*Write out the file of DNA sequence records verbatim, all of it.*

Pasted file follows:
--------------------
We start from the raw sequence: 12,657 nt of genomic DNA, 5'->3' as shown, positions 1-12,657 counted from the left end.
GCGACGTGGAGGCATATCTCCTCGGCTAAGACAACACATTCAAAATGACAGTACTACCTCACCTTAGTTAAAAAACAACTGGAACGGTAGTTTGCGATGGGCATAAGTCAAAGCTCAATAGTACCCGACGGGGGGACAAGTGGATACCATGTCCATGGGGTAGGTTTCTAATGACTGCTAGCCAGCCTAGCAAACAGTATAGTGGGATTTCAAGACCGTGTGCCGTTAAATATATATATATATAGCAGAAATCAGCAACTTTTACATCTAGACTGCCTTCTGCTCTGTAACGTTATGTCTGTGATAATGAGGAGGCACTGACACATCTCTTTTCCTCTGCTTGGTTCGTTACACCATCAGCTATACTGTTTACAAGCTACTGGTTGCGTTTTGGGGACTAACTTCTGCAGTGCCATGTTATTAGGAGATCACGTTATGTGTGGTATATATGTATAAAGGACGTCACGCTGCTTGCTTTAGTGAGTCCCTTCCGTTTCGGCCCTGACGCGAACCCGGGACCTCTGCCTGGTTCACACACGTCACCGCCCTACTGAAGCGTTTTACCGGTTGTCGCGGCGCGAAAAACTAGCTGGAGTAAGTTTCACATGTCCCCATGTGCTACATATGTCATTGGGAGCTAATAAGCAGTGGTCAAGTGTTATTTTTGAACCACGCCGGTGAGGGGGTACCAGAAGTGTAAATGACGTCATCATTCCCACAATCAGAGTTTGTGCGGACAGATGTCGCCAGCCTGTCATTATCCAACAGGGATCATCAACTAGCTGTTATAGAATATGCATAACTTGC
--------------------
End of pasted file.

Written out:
We start from the raw sequence: 12,657 nt of genomic DNA, 5'->3' as shown, positions 1-12,657 counted from the left end.
GCGACGTGGAGGCATATCTCCTCGGCTAAGACAACACATTCAAAATGACAGTACTACCTCACCTTAGTTAAAAAACAACTGGAACGGTAGTTTGCGATGGGCATAAGTCAAAGCTCAATAGTACCCGACGGGGGGACAAGTGGATACCATGTCCATGGGGTAGGTTTCTAATGACTGCTAGCCAGCCTAGCAAACAGTATAGTGGGATTTCAAGACCGTGTGCCGTTAAATATATATATATATAGCAGAAATCAGCAACTTTTACATCTAGACTGCCTTCTGCTCTGTAACGTTATGTCTGTGATAATGAGGAGGCACTGACACATCTCTTTTCCTCTGCTTGGTTCGTTACACCATCAGCTATACTGTTTACAAGCTACTGGTTGCGTTTTGGGGACTAACTTCTGCAGTGCCATGTTATTAGGAGATCACGTTATGTGTGGTATATATGTATAAAGGACGTCACGCTGCTTGCTTTAGTGAGTCCCTTCCGTTTCGGCCCTGACGCGAACCCGGGACCTCTGCCTGGTTCACACACGTCACCGCCCTACTGAAGCGTTTTACCGGTTGTCGCGGCGCGAAAAACTAGCTGGAGTAAGTTTCACATGTCCCCATGTGCTACATATGTCATTGGGAGCTAATAAGCAGTGGTCAAGTGTTATTTTTGAACCACGCCGGTGAGGGGGTACCAGAAGTGTAAATGACGTCATCATTCCCACAATCAGAGTTTGTGCGGACAGATGTCGCCAGCCTGTCATTATCCAACAGGGATCATCAACTAGCTGTTATAGAATATGCATAACTTGC